Boys Start Outearning Girls From a Tender Age

The wage gap is a topic often noted and criticized while remaining seemingly resistant to change. Year after year, we hear that men make more than woman.

A number of reports reveal that the wage gap actually begins from the time we arere kids, with girls more likely to be assigned household chores than boys and paid less of an allowance. As Soraya Chemaly writes in Salon, girls spend two more hours per week doing household chores than boys and tend to be paid less in the form of an allowance for doing domestic chores:

A 2009 study conducted by University of Michigan economists found a two-hour gender disparity in responsibilities per week in a study of 3,000 kids. That same year, Highlights magazine, a children’s publication, surveyed its readers and found that 75 percent of girls had chores, while just 65 percent of boys did.

A website that helps parents teach children about earning and using money, pktmny, finds that there are indeed  ”significant divides based on gender, age and the nature of the task being undertaken by each child.” Girls are more likely to do housework such as vacuuming or doing the dishes and to be paid less than boys, who are instead more likely to perform chores outside the house like mowing the lawn or shoveling snow.

That is, as Chemaly points out, girls are far more likely to do tasks indoors and in the house while boys are given tasks to do outside. Parents still tend to delegate chores in a way that is likely to perpetuate gender disparities in their children’s future employment and in society as a whole.

Other research suggests that such gender disparities experienced at a tender age in childhood can have lifelong consequences. A Pew Research study has found that men who grew up with sisters were more likely to say that their spouse did more housework; they were also more likely to be socially conservative and to be Republicans.

We do not, though, have to be stuck in a perpetual cycle of wage discrepancy. Findings such as those of the Pew study can serve as an impetus for parents to strive to create an egalitarian climate in their households. We all can vacuum, dust and do laundry; some might say that parents who do not teach all their kids such are failing to teach essential life skills. Yard work and washing cars most definitely should not be tasks reserved for boys.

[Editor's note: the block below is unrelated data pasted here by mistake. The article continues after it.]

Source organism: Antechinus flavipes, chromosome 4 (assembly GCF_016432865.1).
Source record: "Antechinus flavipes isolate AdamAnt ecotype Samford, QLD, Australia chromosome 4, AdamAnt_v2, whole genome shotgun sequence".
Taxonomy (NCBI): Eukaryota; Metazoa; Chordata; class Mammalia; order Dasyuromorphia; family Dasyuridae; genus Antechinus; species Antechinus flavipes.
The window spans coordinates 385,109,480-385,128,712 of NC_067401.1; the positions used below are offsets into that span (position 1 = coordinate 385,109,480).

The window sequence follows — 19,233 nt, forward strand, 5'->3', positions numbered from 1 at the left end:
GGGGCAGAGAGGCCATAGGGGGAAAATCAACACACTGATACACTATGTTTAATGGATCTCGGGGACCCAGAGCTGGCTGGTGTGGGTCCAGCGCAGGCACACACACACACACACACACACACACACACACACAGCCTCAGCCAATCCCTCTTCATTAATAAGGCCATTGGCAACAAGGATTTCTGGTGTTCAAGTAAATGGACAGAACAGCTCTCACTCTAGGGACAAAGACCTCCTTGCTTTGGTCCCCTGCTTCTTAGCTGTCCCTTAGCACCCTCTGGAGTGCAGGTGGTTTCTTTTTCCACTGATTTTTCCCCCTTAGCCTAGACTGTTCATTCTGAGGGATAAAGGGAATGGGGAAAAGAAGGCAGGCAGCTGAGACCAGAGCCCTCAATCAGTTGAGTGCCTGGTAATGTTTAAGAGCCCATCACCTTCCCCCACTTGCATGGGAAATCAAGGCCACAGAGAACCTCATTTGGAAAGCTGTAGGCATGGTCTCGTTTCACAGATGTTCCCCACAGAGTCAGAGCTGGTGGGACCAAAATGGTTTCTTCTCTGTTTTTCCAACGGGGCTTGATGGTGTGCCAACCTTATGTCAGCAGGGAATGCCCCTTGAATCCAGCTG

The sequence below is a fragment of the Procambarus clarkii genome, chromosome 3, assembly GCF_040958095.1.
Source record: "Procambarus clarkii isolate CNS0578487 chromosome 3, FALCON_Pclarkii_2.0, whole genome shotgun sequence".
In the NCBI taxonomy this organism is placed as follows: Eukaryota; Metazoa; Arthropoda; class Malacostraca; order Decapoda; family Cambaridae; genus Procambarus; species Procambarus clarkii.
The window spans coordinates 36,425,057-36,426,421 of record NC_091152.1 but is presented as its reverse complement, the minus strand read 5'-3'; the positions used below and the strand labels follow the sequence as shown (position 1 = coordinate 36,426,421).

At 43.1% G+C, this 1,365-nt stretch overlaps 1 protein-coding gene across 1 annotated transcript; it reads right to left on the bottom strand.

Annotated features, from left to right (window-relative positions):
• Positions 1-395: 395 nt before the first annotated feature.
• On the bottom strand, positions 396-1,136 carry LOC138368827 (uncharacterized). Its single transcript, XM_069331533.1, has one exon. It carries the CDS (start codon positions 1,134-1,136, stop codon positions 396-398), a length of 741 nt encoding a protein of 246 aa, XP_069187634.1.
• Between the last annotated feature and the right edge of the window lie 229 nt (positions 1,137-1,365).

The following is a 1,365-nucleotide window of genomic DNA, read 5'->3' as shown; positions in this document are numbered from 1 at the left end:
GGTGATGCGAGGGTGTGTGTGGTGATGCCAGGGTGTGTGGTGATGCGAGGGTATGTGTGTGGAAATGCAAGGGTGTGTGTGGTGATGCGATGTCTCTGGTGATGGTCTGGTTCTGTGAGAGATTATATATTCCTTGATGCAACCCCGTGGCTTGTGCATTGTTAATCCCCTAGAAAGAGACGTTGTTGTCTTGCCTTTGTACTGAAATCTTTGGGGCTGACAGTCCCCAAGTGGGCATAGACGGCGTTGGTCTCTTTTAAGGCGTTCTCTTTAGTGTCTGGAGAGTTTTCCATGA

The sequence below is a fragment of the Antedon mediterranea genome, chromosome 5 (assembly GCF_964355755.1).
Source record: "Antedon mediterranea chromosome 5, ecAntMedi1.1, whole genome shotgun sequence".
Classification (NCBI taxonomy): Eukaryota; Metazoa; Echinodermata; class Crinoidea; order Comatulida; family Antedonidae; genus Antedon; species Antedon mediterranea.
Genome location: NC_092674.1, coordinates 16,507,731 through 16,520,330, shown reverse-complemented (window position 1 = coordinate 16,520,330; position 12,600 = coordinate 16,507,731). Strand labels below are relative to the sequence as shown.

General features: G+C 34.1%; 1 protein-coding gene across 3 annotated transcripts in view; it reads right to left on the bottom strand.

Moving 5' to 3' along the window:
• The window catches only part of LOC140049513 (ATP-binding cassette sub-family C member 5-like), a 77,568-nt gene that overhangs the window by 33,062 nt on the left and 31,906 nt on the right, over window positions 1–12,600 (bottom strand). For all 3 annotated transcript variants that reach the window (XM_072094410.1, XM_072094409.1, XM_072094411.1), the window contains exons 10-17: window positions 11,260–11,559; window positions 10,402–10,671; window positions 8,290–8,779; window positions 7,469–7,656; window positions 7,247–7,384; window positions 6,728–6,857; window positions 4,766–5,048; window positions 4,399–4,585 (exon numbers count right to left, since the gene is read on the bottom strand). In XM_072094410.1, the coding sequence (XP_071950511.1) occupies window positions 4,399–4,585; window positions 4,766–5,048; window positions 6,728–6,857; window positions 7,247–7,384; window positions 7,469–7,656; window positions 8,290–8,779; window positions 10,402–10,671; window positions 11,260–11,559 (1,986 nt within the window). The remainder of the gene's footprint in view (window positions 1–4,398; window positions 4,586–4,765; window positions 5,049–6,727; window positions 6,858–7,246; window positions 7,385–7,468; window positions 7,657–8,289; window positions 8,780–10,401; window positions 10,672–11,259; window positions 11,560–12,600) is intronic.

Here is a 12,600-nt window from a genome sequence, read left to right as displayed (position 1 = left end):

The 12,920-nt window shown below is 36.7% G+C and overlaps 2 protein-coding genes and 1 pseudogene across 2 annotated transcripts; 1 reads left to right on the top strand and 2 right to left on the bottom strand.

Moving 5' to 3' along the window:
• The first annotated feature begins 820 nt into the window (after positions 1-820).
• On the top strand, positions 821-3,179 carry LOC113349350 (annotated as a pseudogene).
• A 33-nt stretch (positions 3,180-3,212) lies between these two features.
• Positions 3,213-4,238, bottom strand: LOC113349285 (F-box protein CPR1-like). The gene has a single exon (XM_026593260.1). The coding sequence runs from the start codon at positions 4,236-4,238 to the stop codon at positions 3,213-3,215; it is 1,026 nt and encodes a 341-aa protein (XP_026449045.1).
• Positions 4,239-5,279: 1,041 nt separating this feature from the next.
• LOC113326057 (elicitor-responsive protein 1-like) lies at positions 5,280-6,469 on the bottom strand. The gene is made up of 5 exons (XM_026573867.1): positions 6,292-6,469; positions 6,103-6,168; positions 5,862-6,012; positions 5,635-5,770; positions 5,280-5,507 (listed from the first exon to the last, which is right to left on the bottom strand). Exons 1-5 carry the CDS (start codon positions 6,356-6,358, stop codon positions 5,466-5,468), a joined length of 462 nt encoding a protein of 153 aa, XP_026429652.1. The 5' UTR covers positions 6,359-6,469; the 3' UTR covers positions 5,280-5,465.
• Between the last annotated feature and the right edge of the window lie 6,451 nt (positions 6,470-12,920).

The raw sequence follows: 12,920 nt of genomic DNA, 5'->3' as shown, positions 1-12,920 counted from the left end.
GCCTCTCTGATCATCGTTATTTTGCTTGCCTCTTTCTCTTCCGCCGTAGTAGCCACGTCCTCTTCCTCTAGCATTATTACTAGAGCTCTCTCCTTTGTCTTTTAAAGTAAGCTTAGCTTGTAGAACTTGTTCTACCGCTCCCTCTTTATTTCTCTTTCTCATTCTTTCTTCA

Today’s college students have seen a woman at the head of the U.S. State Department for most of their lives. There are certainly far fewer women CEOs than men but there are plenty of women in positions of influence and power. Why not start creating a more equal society from the start, with equal allowances and an equitable division of labor inside the house and out?

Photo from Thinkstock


Jerome S
Jerome S7 months ago


Jim Ven
Jim V7 months ago

thanks for sharing.

Kathy Perez
Kathy Johnson4 years ago

so familiar. my brothers got paid to mow the lawn, help cut bushes ect, I was expected to do dishes, wash clothes ect and I NEVER got paid.It was just my responsibility

Sarah clevenger
Sarah clevenger4 years ago

parents need to treat their children as equals! I understand that some of the houshold chores boys get require a little more work but atleast give the girl the chance to try or pick the chore she wants.

Lin M
Lin M4 years ago

I can remember getting 50 cents to dust all furniture. The part I hated most was mom's vanity with all her "stuff" sitting out to dust. I did dishes, ran sweeper and helped cook plus do ironing. So these kids today just have it made.

Mark Botermuc
Mark p.muc4 years ago

Thank you ...

Sonali G.
Sonali G4 years ago

My parents divorced when I was nine and my mother would get rid of us every summer and 'palm us off' on my father. He was really good at exploiting his offspring. Most summers were spent doing some sort of work for him whilst breathing in fumes in his horrible electroplating factory. We did not usually get anything for it either. I guess the painting and decorating made a change from breathing in cyanide and acid fumes and I earned some money. 'Be thankful for small mercies' they say

Lisa Zilli
Lisa Zilli4 years ago


Karen E.
Karen E4 years ago

thank you for sharing

Sonali G.
Sonali G4 years ago

During one summer holiday, when I was 14 my dad decided to 'teach' me how to be an employee by 'hiring' me to decorate his home on a wage of £2.00 an hour. I had to strip the walls, prepare all surfaces; paper and paint all but the kitchen. Meanwhile he was having a shed built out back in his garden and, unknown to me a friend's boy aged about 12 years was 'employed' with the men to help build it with bricks and cement. I found out weeks later that my dad paid the boy more than me to stand around and watch a cement mixer go round and round mostly doing nothing but leaning on a spade. Meanwhile I busted a gut to get my dads house looking nice as quickly and cheaply as I possibly could. This was typical behaviour from my dad however. He did teach me a valueable lesson. That even your own family; flesh and blood is happy to screw you over and it is especially easy to do if you are female.